Books for christmas

We asked Community Care readers, reviewers and contributors which books they are hoping to receive or intending to give this Christmas. Here, and in part two next week, they tell us

Book Cover - Untold StoriesVal Brooks 
Service team leader, Nottingham

The very top of my Christmas list is Untold Stories by Alan Bennett (Faber & Faber). He must be one of the greatest observers of humanity in post-modern times. There may not be many more books from this wonderful storyteller, and in this book we learn much more about him personally, including his enriching childhood experiences. He brings humour and humility to his writings. Wonderful: I can’t wait for Santa’s sack!

Book Cover - Arthur & GeorgeAlan Corbett
Clinical director, Children At Risk In Ireland

As well as Untold Stories by Alan Bennett, I’m hoping for Arthur and George by Julian Barnes (Jonathan Cape). This looks like a fascinating insight into the true story of a man accused of a crime he did not commit, and Arthur Conan Doyle’s fight to ensure justice could be done.In this age where threats of terrorism are creating a climate that sees the right to be considered innocent until found guilty being eroded, this book should be a timely reminder of the primacy of due legal and ethical process.

Book Cover - MunchAnthony Douglas
Chief executive, Cafcass
Munch by Himself by Iris Muller Westermann (Royal Academy) is not the reflections of a lone eater, but the book that accompanied the Royal Academy exhibition featuring the self-portraits of Edvard Munch, the great Norwegian painter of The Scream.The paintings area staggering visual record of a vulnerable and isolated manfrom his twenties to his eighties.His changing physical andemotional appearances are painted in stunning colours and brushstrokes and the text explains all.Required reading for anyone interested in inner turmoil.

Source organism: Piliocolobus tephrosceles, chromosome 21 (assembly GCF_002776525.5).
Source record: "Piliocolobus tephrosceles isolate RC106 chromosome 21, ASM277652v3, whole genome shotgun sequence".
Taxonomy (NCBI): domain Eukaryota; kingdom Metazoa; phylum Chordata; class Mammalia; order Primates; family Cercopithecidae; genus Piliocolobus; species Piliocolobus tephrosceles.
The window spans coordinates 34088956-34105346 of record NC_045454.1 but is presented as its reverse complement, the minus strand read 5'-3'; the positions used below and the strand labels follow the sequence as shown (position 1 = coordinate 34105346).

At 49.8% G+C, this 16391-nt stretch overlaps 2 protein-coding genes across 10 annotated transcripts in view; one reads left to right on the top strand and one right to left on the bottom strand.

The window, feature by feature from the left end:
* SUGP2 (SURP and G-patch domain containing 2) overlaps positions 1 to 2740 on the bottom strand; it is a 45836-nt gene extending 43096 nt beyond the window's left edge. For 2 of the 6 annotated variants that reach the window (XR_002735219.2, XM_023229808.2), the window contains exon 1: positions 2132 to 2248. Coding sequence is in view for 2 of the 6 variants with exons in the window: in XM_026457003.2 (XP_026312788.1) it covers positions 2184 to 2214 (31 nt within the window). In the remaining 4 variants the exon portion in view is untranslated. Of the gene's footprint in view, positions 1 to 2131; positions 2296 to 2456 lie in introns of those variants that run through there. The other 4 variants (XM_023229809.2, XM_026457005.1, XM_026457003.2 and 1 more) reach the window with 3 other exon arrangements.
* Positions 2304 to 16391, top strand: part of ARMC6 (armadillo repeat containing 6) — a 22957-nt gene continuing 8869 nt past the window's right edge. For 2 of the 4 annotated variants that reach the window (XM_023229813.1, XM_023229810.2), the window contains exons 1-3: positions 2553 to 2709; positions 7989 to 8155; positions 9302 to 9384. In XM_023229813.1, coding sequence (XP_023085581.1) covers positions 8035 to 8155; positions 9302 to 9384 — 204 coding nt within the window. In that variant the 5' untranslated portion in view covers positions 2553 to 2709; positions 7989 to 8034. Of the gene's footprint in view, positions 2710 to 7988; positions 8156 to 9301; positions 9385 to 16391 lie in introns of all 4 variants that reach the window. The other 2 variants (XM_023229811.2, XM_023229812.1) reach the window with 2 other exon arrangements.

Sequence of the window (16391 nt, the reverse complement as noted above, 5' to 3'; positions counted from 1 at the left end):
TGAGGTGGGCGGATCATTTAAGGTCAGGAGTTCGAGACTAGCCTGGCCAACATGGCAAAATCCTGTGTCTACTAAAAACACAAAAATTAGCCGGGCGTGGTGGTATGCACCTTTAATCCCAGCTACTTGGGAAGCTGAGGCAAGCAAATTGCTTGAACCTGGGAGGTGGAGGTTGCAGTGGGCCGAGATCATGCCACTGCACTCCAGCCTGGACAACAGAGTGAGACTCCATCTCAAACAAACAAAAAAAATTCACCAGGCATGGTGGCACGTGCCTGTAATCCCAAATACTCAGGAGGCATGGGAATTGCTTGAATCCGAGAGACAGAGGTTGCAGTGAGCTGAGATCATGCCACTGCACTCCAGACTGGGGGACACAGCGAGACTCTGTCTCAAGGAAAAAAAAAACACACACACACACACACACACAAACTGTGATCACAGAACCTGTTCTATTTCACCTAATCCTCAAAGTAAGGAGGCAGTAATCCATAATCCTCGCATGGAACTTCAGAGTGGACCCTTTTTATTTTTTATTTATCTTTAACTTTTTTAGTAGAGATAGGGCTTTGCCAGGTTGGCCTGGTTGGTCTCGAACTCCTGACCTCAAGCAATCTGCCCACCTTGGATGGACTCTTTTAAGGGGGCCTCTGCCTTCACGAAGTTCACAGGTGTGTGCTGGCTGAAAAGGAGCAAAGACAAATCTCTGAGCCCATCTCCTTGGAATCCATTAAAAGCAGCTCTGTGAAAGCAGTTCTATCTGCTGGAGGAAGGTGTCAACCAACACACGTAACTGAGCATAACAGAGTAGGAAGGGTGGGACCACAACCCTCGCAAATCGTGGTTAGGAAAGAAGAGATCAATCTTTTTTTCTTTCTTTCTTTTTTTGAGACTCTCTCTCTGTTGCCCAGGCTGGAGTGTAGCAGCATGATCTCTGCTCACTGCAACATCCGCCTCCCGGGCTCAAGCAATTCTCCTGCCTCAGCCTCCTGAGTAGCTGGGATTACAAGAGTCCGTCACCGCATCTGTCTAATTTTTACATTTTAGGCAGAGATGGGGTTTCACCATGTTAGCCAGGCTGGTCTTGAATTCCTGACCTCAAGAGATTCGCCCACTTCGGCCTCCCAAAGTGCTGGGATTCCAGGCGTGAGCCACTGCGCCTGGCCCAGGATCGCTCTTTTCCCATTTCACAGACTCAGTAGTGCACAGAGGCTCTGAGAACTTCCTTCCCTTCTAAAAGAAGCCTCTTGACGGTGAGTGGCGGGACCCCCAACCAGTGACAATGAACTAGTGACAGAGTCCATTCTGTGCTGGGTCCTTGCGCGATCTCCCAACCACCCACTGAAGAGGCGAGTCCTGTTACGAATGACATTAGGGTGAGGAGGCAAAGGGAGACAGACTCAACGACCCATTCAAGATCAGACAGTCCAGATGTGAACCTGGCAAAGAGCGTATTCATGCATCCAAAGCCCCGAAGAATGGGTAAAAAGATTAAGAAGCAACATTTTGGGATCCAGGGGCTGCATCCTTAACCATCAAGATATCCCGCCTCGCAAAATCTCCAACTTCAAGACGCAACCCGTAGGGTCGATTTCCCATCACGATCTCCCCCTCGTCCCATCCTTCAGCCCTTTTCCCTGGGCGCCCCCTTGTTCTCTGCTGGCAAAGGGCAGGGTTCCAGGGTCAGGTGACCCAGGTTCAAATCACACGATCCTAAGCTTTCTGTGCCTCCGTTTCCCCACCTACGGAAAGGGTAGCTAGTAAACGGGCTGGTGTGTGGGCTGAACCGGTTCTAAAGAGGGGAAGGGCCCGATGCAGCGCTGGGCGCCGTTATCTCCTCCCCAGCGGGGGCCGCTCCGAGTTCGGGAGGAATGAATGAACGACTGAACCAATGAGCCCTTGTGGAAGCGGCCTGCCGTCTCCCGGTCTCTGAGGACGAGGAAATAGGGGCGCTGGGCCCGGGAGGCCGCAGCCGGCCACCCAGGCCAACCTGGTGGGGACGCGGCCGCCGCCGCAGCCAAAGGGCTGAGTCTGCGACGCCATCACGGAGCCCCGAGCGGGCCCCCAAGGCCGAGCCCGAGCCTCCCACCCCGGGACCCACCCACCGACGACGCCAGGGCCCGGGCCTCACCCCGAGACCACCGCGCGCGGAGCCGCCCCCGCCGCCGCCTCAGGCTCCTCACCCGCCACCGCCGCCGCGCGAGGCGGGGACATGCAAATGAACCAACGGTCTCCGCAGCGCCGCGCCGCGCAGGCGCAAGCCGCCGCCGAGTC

Book Cover - Guide to HOCGerda Loosemore-Reppen
Health and social care consultant

I am interested in obtaining a new copy of the Times Guide to the House of Commons(Times Books)because I like to identify MPs who might be keen to support causes I work for. I have been involved in raising awareness about the barriers faced by deaf people with mental health problems for the charity Sign. Working with sympathetic MPs is part of this and understanding their backgrounds and the nature and demands of their constituency helps.

Book Cover - Kite RunnerJoanna Perry
Policy manager, Victim Support

I will be giving as a present the Kite Runner by Khaled Hosseini (Bloomsbury). It is a truly beautiful book that reveals human nature at its most beautiful andits ugliest.With it Iwill begiving the experience that I had of trying not to cry on the Tube when I was reading it!The book helped me to begin tounderstand Afghanistan and the effect of world events on a country that has suffered so much.

Book Cover - Never Let Me GoJef Smith
Writer, trainer and consultant in the care of older people
Perhaps it is not having had English as his first language that gives Kazuo Ishiguro’s prose its unique poise and his strangely off-centre stories their worryingly perceptive insights. I gather from reviews and furtive browsing that Never Let Me Go (Faber and Faber), his latest Booker-shortlisted novel, plays with and cunningly subverts the concepts of service, caring and dependency; the central characters having been bred as prospective body-part donors. The perfect present?

Book Cover - LeadershipNeil Thompson
Social care lecturer, author and director of Avenue Consulting

I will be reading Peter Gilbert’s new book on Leadership (Russell House Publishing). Leadership is partly about inspiration and I will certainly need some inspiration to get me through the silly season!

Book Cover - Human TracesMike Waddington
Head of patient and public involvement, South Essex Partnership
NHS Trust

It seems Alan Bennett’s Untold Stories is all about mental health problems in his family, including his grandfather’s suicide, mother’s depression and Alzheimer’s. How will he handle it? How reserved can he be? I’m also after Human Traces by Sebastian Faulks (Hutchinson). This novel about psychiatry in the late 19th century could be a great contribution to public understanding though I wonder why it’s set when it is and whether, as in Birdsong, it takes you to the trenches.

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